The smallholder farming and informal food trade sectors ground to a halt due to the onset of Covid 19 and the lockdown that followed. Given the importance of these sectors in supporting large numbers of South Africans, the complete lack of economic activity meant that many people were in dire straits. The WWF Nedbank Green Trust recognised this challenge and made a special call for catalytic project proposals that would address the havoc wreaked by Covid 19 on the livelihoods and food security of those working in the sector and those reliant on its success. One of these enormously successful projects, managed by WWF South Africa’s Land Reform and Biodiversity Stewardship Programme, is the Enabling community resource security and protected area expansion in a Post Covid 19 future.
There are approximately 2 million smallholder farmers in South Africa and many of them rely on the land to feed their families, with hopefully some surplus to sell or trade. These farmers urgently need to become resilient to dramatic environmental and socials changes such as climate change and the Covid 19 pandemic. This project, which worked with the women within the communities of Thekwane, Mgundeni, Bambanani and the Ukuthanda Ukukhanya Communal Property Association, provided the necessary training, skills sharing, equipment, and networks in order to ensure that this ability to survive, adapt and thrive to current and future challenges becomes ingrained in these communities.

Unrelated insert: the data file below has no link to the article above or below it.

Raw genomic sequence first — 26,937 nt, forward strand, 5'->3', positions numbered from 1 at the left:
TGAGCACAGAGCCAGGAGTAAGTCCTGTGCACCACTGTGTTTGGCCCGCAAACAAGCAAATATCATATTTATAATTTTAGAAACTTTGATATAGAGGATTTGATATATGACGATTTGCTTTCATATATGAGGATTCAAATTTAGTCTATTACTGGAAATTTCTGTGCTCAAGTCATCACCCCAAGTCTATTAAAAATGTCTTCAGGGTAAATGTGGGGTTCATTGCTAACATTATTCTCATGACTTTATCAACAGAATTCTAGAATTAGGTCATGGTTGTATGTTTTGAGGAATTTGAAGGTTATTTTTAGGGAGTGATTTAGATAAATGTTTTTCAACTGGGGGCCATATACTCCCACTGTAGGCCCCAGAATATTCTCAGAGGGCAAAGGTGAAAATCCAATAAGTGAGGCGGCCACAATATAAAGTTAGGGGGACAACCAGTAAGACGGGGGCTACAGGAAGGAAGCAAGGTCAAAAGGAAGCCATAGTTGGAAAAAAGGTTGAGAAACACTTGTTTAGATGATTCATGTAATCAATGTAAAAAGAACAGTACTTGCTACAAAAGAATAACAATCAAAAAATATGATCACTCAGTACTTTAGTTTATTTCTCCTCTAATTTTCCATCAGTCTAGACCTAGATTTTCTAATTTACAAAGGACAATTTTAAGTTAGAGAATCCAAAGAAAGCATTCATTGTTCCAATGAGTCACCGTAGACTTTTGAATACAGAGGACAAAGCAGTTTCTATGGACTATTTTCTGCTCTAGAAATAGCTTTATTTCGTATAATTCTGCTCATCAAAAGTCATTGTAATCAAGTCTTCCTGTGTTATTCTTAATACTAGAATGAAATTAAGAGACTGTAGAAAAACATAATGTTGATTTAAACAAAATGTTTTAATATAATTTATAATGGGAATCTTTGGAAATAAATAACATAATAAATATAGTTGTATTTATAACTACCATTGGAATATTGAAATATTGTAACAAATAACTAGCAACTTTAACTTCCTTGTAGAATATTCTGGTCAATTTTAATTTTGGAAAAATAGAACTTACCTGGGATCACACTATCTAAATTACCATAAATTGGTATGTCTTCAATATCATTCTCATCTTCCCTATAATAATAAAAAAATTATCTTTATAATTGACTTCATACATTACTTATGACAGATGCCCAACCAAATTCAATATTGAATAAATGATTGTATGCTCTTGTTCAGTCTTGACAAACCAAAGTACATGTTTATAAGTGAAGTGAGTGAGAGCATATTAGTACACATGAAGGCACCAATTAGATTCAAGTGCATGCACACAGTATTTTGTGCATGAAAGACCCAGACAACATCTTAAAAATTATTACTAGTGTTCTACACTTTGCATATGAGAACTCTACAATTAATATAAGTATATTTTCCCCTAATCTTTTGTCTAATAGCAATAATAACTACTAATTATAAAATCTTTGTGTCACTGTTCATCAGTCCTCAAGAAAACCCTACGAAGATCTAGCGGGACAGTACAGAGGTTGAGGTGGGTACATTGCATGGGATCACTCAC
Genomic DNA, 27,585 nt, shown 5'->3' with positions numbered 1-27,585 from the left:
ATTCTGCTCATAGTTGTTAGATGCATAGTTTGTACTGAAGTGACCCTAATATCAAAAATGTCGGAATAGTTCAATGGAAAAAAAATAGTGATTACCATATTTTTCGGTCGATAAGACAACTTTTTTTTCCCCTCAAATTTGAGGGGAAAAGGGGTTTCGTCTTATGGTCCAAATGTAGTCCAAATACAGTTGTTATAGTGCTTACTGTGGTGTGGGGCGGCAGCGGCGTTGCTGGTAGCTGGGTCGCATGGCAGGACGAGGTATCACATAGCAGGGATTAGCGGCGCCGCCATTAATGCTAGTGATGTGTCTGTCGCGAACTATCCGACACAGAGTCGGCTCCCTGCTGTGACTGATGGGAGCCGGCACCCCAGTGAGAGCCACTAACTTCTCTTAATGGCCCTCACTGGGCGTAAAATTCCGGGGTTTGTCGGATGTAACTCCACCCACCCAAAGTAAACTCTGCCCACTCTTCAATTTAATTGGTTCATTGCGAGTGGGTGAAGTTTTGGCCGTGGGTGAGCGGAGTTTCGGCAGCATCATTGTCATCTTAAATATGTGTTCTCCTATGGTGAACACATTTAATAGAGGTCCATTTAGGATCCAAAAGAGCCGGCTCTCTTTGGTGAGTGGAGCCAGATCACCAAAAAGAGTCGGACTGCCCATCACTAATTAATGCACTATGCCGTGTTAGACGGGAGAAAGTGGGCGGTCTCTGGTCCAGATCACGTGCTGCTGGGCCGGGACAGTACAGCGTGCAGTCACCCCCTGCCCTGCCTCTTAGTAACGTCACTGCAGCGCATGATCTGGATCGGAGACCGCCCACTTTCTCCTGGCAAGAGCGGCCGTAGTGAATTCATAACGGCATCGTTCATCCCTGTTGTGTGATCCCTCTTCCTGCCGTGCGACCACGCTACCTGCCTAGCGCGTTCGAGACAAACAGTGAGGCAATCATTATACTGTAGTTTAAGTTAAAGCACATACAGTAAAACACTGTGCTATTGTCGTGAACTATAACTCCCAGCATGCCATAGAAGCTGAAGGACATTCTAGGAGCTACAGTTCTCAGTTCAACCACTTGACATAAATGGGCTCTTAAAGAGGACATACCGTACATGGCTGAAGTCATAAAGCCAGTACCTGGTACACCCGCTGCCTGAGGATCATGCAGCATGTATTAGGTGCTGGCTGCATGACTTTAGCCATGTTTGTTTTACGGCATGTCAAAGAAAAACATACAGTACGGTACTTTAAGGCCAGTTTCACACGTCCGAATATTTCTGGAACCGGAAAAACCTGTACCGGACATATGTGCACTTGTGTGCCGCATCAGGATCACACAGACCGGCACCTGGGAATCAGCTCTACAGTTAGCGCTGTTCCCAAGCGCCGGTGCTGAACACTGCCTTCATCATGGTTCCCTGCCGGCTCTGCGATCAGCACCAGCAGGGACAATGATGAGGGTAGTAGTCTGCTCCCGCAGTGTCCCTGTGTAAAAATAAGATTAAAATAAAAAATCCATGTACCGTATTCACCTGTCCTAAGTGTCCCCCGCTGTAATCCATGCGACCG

The women were trained to create environmentally friendly, climate resilient gardens and they successfully produced vegetables to feed themselves and sold the surplus to neighbouring communities and towns. This project specifically targeted rural women who often do not have access to the income generated from farming with large livestock and care for the most vulnerable – the elderly, ill and orphaned, of their communities. This focus on and education of women gave them financial mobility, access to education and networks, the ability to feed themselves, their loved ones and those members of the community unable to care for themselves.
The project engaged a number of properties and within its life span managed to declare two as Protected Environments. These are the Afrikan Farms Protected Environment that measures 1357 ha’s and is in Mpumalanga; and the Mkhothane Community Protected Environment that measures 2600 ha’s and is in KwaZulu Natal. This is a critical element of preserving the grasslands, wetlands and biodiversity of the area, ensuring healthy soils for crops and grazing while protecting the foraging grounds and habitats of species such as the blue crane and the bald-headed ibis.
This project has secured the livelihoods and food security of vulnerable South Africans; has protected critical wetlands and pristine grasslands in order to ensure clean drinking water and healthy rangeland and crop land for farmers; and has defended and conserved the future of key and endangered species all through working closely with these communities. We are excited to see people and nature thriving in partnership and look forward to spreading the knowledge and best practices gained to even more parts of our country.